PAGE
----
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Protect yourself from impostors

Read: 878 Comments: 3 Rating: 8

Windows 10 x68 Home, Dr.Web Security Space.
TeamViewer is installed on the computer. I need to change
Dr.Web Security Space policies. Whenever I try to change
the policies via TeamViewer, keyboard and mouse input
gets blocked. Is it supposed to work this way?

A question for Doctor Web’s tech support

Here we are talking about a Dr.Web feature that usually goes unnoticed by users. Data often gets leaked or stolen when an attacker gains remote access to a system they’ve attacked. This doesn't mean that a hacker is sitting next to a computer with his keyboard connected to it. Remote access is facilitated by special software that has either been installed on the victim’s computer before the attack or has been deployed by a threat actor. A hacker may use the software to track user activity or take action themselves.

On more than one occasion, we’ve advised users to password protect their anti-virus settings (not with the user account password). This makes it impossible for an attacker to change access permissions or delete data backups.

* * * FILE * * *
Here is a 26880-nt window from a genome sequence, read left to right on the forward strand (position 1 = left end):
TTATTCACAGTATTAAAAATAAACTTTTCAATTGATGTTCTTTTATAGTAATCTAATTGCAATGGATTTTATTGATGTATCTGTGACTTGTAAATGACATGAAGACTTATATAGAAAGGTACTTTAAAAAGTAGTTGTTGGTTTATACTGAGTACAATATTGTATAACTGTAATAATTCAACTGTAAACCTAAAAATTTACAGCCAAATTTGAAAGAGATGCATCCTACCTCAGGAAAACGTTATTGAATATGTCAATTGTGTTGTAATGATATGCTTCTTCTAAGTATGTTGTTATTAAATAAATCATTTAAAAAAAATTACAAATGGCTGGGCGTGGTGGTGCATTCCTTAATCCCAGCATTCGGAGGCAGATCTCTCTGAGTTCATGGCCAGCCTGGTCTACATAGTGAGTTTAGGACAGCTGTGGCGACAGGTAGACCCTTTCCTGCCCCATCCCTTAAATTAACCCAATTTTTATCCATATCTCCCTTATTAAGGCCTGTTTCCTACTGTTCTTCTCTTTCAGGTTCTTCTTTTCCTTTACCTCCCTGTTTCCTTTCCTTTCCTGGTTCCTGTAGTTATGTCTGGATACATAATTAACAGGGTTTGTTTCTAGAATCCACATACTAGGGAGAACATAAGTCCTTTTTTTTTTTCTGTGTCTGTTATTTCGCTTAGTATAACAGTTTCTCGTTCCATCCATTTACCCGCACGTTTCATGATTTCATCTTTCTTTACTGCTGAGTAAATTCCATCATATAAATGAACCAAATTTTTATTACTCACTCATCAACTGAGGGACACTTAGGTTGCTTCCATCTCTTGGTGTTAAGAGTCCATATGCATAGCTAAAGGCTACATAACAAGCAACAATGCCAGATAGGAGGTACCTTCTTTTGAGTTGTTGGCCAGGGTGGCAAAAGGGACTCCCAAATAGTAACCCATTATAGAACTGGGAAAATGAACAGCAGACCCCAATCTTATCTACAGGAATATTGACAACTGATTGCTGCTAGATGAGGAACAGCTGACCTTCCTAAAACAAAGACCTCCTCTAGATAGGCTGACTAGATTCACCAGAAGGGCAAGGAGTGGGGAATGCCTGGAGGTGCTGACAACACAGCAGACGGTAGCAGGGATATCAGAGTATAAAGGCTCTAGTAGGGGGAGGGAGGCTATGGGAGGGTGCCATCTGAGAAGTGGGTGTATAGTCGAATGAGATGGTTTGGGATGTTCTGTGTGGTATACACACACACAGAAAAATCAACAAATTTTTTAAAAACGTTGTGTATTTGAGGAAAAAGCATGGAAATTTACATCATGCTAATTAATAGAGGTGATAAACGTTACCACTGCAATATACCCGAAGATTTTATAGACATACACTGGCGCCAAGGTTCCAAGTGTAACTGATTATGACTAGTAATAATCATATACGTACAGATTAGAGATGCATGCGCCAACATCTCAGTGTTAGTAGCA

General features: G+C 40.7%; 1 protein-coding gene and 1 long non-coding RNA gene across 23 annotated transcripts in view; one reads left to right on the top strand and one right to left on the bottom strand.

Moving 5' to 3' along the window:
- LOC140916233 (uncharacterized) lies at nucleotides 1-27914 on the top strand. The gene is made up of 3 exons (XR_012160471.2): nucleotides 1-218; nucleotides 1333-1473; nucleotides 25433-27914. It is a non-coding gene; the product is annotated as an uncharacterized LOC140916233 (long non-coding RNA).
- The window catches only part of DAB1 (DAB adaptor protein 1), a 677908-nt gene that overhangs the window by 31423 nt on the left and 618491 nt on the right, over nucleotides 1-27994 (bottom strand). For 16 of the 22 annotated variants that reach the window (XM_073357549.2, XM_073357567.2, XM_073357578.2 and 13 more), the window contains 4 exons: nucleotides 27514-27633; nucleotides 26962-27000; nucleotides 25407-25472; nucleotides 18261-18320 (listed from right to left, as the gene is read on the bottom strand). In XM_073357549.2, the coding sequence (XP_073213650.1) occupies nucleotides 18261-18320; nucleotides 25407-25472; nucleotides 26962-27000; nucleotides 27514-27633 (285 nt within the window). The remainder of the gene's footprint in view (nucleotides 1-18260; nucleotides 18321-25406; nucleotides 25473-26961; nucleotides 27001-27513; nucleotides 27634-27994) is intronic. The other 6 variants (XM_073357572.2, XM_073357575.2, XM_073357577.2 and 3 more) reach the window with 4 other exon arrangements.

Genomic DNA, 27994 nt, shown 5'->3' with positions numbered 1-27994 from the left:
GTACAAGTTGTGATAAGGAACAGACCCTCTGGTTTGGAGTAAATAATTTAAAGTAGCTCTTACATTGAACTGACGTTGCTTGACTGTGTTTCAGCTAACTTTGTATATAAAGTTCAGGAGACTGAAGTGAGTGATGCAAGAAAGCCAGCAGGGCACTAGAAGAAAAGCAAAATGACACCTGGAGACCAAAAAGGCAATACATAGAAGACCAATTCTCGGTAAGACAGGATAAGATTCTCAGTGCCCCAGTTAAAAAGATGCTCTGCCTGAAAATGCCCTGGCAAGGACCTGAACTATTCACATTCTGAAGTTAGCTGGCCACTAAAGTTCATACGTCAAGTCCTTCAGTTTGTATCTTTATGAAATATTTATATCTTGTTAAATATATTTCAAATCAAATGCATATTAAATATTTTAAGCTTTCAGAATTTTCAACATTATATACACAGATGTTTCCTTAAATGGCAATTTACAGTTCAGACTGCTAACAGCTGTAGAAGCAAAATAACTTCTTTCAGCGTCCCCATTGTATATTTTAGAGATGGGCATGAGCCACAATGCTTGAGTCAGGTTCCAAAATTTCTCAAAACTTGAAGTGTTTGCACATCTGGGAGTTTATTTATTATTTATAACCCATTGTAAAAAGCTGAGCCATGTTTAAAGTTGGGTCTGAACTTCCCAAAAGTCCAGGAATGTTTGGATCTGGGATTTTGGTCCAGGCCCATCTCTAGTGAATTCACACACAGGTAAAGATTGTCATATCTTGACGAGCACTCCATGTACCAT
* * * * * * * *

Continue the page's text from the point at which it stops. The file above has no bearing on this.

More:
But let's assume that a hacker has gotten hold of your password (or you never used a password) and opens the settings remotely—and suddenly it appears that they can't do anything else. This effect is achieved by the self-protection feature that can be enabled by pressing the toggle button Block user activity emulation.


The self-protection prevents Dr.Web settings from being changed via other applications. It also blocks scripts that simulate keyboard and mouse events.

#Dr.Web_settings #password

Dr.Web recommends

Enable this option if you don't need to change your anti-virus settings remotely. And don't forget to protect the settings with a strong password! If you haven't set a password yet, click on the gear icon in the agent menu, and toggle on the option Protect Dr.Web settings with a password. And, please, don't use “qwerty” or “123456”!

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